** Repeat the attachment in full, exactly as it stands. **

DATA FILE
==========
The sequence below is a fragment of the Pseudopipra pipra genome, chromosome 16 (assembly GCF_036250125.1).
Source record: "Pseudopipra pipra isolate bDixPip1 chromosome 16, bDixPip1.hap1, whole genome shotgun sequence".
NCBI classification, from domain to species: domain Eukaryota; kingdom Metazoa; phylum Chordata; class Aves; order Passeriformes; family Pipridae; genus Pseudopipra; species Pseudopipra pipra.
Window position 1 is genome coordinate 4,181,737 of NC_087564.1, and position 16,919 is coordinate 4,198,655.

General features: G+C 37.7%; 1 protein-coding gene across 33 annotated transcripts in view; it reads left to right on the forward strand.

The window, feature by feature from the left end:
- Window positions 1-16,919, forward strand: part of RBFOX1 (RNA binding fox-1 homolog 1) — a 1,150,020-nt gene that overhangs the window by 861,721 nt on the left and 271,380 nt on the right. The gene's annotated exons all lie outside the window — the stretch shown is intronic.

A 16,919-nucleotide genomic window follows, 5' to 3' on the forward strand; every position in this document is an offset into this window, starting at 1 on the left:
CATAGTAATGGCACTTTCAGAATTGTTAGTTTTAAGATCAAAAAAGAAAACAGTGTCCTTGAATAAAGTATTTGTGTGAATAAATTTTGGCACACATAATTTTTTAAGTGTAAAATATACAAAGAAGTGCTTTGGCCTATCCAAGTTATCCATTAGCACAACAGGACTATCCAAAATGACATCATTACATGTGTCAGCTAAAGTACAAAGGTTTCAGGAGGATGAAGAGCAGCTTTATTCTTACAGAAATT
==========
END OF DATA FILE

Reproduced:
The sequence below is a fragment of the Pseudopipra pipra genome, chromosome 16 (assembly GCF_036250125.1).
Source record: "Pseudopipra pipra isolate bDixPip1 chromosome 16, bDixPip1.hap1, whole genome shotgun sequence".
NCBI classification, from domain to species: domain Eukaryota; kingdom Metazoa; phylum Chordata; class Aves; order Passeriformes; family Pipridae; genus Pseudopipra; species Pseudopipra pipra.
Window position 1 is genome coordinate 4,181,737 of NC_087564.1, and position 16,919 is coordinate 4,198,655.

General features: G+C 37.7%; 1 protein-coding gene across 33 annotated transcripts in view; it reads left to right on the forward strand.

The window, feature by feature from the left end:
- Window positions 1-16,919, forward strand: part of RBFOX1 (RNA binding fox-1 homolog 1) — a 1,150,020-nt gene that overhangs the window by 861,721 nt on the left and 271,380 nt on the right. The gene's annotated exons all lie outside the window — the stretch shown is intronic.

A 16,919-nucleotide genomic window follows, 5' to 3' on the forward strand; every position in this document is an offset into this window, starting at 1 on the left:
CATAGTAATGGCACTTTCAGAATTGTTAGTTTTAAGATCAAAAAAGAAAACAGTGTCCTTGAATAAAGTATTTGTGTGAATAAATTTTGGCACACATAATTTTTTAAGTGTAAAATATACAAAGAAGTGCTTTGGCCTATCCAAGTTATCCATTAGCACAACAGGACTATCCAAAATGACATCATTACATGTGTCAGCTAAAGTACAAAGGTTTCAGGAGGATGAAGAGCAGCTTTATTCTTACAGAAATT